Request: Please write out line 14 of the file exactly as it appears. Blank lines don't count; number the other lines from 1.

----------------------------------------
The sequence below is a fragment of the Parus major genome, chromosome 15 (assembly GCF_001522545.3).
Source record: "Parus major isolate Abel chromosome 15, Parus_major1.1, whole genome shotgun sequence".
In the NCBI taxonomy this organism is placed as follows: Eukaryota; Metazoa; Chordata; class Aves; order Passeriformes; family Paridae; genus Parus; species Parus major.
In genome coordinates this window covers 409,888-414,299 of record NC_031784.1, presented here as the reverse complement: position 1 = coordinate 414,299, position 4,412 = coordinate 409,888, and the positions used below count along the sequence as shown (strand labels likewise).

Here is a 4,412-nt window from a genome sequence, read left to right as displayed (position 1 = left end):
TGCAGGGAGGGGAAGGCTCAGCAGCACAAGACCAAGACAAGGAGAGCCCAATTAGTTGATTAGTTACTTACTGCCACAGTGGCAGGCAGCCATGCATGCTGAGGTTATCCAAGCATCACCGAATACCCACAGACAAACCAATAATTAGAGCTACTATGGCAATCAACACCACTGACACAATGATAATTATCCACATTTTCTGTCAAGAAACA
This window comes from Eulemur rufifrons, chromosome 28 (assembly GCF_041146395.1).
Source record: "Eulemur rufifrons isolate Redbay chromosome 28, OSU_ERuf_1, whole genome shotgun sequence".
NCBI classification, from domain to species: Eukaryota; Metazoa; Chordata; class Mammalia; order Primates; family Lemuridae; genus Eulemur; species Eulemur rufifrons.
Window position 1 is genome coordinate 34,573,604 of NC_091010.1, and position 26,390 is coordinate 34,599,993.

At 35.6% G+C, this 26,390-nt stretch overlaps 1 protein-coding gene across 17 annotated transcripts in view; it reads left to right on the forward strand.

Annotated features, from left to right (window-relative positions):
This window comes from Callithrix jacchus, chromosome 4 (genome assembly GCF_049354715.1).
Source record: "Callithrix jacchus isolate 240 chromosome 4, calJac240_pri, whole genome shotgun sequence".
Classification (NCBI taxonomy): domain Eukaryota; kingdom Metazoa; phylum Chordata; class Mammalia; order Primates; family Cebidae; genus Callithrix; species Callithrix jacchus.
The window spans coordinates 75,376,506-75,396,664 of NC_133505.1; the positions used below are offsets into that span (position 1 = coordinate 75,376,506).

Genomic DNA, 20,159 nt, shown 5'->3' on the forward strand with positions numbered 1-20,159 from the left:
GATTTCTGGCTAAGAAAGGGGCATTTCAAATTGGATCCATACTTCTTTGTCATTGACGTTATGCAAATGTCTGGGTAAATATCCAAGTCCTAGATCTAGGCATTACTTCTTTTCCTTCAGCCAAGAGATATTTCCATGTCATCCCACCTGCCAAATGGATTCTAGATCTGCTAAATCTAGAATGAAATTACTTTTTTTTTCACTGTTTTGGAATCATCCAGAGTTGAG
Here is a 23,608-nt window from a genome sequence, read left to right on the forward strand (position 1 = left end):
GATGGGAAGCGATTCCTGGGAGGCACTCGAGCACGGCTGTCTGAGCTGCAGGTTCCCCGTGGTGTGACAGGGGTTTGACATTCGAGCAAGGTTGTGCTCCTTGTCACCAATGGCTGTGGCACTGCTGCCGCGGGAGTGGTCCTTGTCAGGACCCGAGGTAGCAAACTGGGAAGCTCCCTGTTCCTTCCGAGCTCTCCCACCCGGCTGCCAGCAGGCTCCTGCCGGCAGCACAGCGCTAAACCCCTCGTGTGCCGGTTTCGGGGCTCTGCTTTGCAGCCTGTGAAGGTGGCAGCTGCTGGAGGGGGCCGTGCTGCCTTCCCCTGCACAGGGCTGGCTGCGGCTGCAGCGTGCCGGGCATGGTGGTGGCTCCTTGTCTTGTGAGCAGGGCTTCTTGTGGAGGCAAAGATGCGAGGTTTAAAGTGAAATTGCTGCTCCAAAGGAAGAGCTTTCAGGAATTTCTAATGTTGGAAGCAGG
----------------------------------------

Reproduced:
Source record: "Callithrix jacchus isolate 240 chromosome 4, calJac240_pri, whole genome shotgun sequence".